The Bush Foundation, in partnership with the South Dakota Dashboard, is studying the outcomes and impact of three community information and data projects across South Dakota, North Dakota and Minnesota. Your input is needed as we investigate who our users are and how they use our website.
The purposes of this evaluation are to assess whether:
Answer our survey to help inform our ongoing work at the South Dakota Dashboard, as well as highlight strengths and possible areas of improvement.
If you have any questions about this survey, please contact South Dakota Dashboard data specialist Callie Tysdal at 605-716-0058 or by email.
The South Dakota Dashboard’s City Profiles have recently been updated with 2011-2015 estimates from the U.S. Census Bureau’s American Community Survey.
The new data provide key information on South Dakota’s cities and towns with populations over 1,000. Each profile features easy-to-read, one-page statistical information including population, racial breakdown, gender breakdown, poverty rates, disability rates, home ownership rates, housing cost burden data, median household incomes, and median age data.
Cities and towns currently available include:
People were far more likely to move to South Dakota than move away, according to a new report from United Van Lines. This report is good news for the Rushmore State, but not for the reasons currently reported.
South Dakota is not the most popular destination for people to move to—in actuality, California had the most number of inbound moves at 12,259 compared to South Dakota’s 341 total inbound moves. However, California had 12,488 outbound moves, resulting in California’s balanced migration. Conversely, South Dakota reported only 163 outbound moves.
A couple of factors likely play into South Dakota’s top ranking, including retirees who want to live in the inter-mountain west. The United Van Lines report notes that one in four inbound moves nationally was for retirement reasons. With no income tax and a high quality of life, especially in the Black Hills, this may be a key factor.
Second, people across the nation are less likely to move based on economic opportunity and more based on personal reasons, such as a desire to be closer to family or for retirement purposes. Additionally, the age of the internet has made working remotely a possibility—a substantial aid to those wishing to relocate to South Dakota.
Within the Great Plains region, South Dakota had more inbound moves than North Dakota and Wyoming, states with struggling economies in 2016, but fewer inbound moves than Nebraska, Iowa and Minnesota.
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Personal income in South Dakota rose 1.4 percent between the second and third quarters of 2016, compared to a 1.1 percent increase for the nation, according to data released this week by the U.S. Bureau of Economic Analysis (BEA). After ranking 47th in the nation in the second quarter of the year, South Dakota’s personal income growth led all other states in the third quarter.
South Dakota’s growth was driven primarily by increases in wages and salaries and proprietor’s income, as compared to income from investments or government transfer payments under programs like Social Security. Improvements in farm income contributed 19 percent to the state’s total growth, followed by Finance and Insurance (17 percent), Health Care and Social Assistance (16 percent) and Government (14 percent).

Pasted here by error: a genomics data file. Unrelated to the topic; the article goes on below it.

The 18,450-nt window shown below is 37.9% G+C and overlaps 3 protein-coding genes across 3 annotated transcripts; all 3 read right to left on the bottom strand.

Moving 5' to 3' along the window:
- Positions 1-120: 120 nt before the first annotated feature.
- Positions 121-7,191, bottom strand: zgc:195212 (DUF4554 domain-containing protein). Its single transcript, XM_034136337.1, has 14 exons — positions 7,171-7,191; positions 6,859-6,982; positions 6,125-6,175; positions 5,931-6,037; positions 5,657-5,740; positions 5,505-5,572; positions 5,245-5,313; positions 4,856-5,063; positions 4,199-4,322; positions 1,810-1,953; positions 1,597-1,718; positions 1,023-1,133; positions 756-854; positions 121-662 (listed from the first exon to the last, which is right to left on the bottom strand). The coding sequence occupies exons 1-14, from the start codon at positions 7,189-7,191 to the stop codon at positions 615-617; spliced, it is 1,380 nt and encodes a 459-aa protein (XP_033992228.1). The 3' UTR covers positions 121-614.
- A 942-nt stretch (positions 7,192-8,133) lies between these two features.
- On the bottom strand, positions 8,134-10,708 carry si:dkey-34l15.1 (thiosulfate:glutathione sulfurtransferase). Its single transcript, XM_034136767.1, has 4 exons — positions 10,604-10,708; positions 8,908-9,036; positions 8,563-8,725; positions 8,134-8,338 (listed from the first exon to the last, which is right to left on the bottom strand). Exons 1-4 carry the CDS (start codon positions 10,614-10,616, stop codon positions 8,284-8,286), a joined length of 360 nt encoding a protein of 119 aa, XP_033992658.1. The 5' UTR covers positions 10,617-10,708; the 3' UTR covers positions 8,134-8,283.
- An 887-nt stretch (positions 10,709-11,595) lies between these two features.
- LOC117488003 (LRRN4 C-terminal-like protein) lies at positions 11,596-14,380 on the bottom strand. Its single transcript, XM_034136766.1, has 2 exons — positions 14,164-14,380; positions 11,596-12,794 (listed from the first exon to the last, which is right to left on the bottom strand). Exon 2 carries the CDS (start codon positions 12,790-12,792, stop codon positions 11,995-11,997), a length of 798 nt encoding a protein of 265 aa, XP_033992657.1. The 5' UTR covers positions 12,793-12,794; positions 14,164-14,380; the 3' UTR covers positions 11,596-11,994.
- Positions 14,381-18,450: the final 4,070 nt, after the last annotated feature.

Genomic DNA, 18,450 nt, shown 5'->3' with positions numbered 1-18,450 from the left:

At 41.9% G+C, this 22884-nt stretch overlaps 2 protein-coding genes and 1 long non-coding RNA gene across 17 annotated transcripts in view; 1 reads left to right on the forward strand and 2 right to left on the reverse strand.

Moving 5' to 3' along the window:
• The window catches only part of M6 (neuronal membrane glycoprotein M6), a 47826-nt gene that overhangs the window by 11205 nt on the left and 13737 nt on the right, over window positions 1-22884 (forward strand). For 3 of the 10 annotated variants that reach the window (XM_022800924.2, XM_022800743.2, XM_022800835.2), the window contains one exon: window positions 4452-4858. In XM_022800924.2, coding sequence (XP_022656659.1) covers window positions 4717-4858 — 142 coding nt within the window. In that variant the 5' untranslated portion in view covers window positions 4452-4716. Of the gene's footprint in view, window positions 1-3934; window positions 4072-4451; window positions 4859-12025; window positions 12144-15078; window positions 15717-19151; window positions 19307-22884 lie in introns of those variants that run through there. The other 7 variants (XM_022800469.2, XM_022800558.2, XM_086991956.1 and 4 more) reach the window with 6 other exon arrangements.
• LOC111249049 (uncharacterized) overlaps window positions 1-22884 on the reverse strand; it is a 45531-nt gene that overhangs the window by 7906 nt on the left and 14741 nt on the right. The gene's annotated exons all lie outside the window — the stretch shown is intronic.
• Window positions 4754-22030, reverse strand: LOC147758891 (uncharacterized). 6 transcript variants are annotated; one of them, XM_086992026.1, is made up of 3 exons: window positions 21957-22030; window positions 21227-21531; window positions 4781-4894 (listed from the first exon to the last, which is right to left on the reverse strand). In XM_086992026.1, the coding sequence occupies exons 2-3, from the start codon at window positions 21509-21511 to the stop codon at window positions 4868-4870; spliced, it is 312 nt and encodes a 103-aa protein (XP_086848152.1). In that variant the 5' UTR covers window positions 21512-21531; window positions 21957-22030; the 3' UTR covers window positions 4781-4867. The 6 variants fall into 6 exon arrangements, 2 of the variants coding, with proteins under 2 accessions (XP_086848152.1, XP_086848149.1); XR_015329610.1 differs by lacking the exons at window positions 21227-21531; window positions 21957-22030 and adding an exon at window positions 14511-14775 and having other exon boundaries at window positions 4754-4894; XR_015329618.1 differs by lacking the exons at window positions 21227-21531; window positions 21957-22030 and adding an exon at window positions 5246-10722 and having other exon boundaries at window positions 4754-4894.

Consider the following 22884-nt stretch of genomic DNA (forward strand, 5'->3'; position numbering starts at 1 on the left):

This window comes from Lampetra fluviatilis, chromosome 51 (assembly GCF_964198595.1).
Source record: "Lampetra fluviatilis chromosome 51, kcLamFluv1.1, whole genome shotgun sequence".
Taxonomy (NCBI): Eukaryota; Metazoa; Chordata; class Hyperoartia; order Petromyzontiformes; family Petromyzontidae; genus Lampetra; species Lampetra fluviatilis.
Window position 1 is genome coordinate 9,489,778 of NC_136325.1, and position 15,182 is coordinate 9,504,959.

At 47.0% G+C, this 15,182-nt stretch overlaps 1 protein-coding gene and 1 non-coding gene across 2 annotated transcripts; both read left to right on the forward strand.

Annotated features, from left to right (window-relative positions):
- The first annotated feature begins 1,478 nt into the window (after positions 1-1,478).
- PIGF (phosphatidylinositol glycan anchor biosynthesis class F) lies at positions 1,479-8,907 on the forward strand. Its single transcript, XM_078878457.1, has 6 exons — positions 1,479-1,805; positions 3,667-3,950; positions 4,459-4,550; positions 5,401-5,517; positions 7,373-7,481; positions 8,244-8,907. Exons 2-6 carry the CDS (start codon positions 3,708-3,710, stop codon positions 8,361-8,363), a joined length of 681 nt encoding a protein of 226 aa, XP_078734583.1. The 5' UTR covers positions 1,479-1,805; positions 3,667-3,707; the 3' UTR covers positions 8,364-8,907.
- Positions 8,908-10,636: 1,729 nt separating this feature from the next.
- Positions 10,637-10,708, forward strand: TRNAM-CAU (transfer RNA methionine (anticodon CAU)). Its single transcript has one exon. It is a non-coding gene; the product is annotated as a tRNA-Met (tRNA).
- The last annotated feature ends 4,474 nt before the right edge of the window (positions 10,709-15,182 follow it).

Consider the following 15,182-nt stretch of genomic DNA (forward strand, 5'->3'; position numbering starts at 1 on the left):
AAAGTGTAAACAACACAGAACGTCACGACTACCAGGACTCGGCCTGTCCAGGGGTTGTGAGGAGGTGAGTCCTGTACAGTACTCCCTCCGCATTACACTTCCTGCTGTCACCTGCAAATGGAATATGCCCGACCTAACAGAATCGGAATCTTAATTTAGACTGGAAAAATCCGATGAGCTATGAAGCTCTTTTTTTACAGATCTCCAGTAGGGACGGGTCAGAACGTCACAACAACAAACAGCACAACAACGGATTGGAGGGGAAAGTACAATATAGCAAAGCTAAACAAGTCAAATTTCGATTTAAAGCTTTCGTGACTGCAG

South Dakota typically sees a surge in farm incomes during the third quarter of the year, and this year was no exception. Farm income grew by $80 million or 10.82 percent compared to the second quarter of the year. Other fast-growing sectors included Mining (up 3.48 percent), Transportation and Warehousing (up 3.27 percent), Management (up 3.57 percent), and Arts, Entertainment and Recreation (up 3.48 percent). No sectors experienced a decline in the third quarter.
Total personal income in South Dakota rose by 4.8 percent in 2015 according to new figures released by the Bureau of Economic Analysis. Per capita personal income growth across the state was slightly lower at 4.2 percent.
The new data also shows that changes in per capita personal income varied dramatically across the state. Sully County experienced the largest drop in per capita personal income growth in the nation, a decline of 30.3 percent. Nearby Lyman County, which experienced a large decline of 22.8 percent in per capita personal income in 2014, made a substantial gain of 12.4 percent in 2015. Meanwhile, in Ziebach County per capita personal income fell by 22.7 percent after rising 45.0 percent in 2014.
Counties in southeastern South Dakota led the state in personal income growth in 2015. While most of the rest of the state experienced declines, these counties in southeastern South Dakota had double-digit increases in per capita personal income growth.
Counties in South Dakota’s metropolitan areas experienced less dramatic swings in personal income. In the Sioux Falls metropolitan area, for example, Minnehaha and Lincoln counties saw total increases of 7.3 and 10.3 percent in personal income. However, per capita personal income was slightly lower at 5.8 and 7.5 percent, respectively.
Union County, a part of the Sioux City metropolitan area in the heart of the Corn Belt, had personal income growth of 7.3 percent and an increase in per capita personal income of 8.1 percent.
In the western part of the state, Pennington, Meade and Custer counties, which make up the Rapid City metropolitan area, enjoyed personal income increases of 3.7, 2.1, and 1.9 percent. Per capita personal income also increased by 3.3, 1.8, and 1.9 percent respectively.
In Miner County, total personal income increased by 1.1 percent, but per capita personal income grew by 4.4 percent, making it the only county in the state to enjoy a decline in income inequality.
The U.S. Census Bureau released the 2011-2015 American Community Survey five year statistics today, as reported by the State Data Center. The new data highlight the differences and similarities between rural and urban areas in the United States.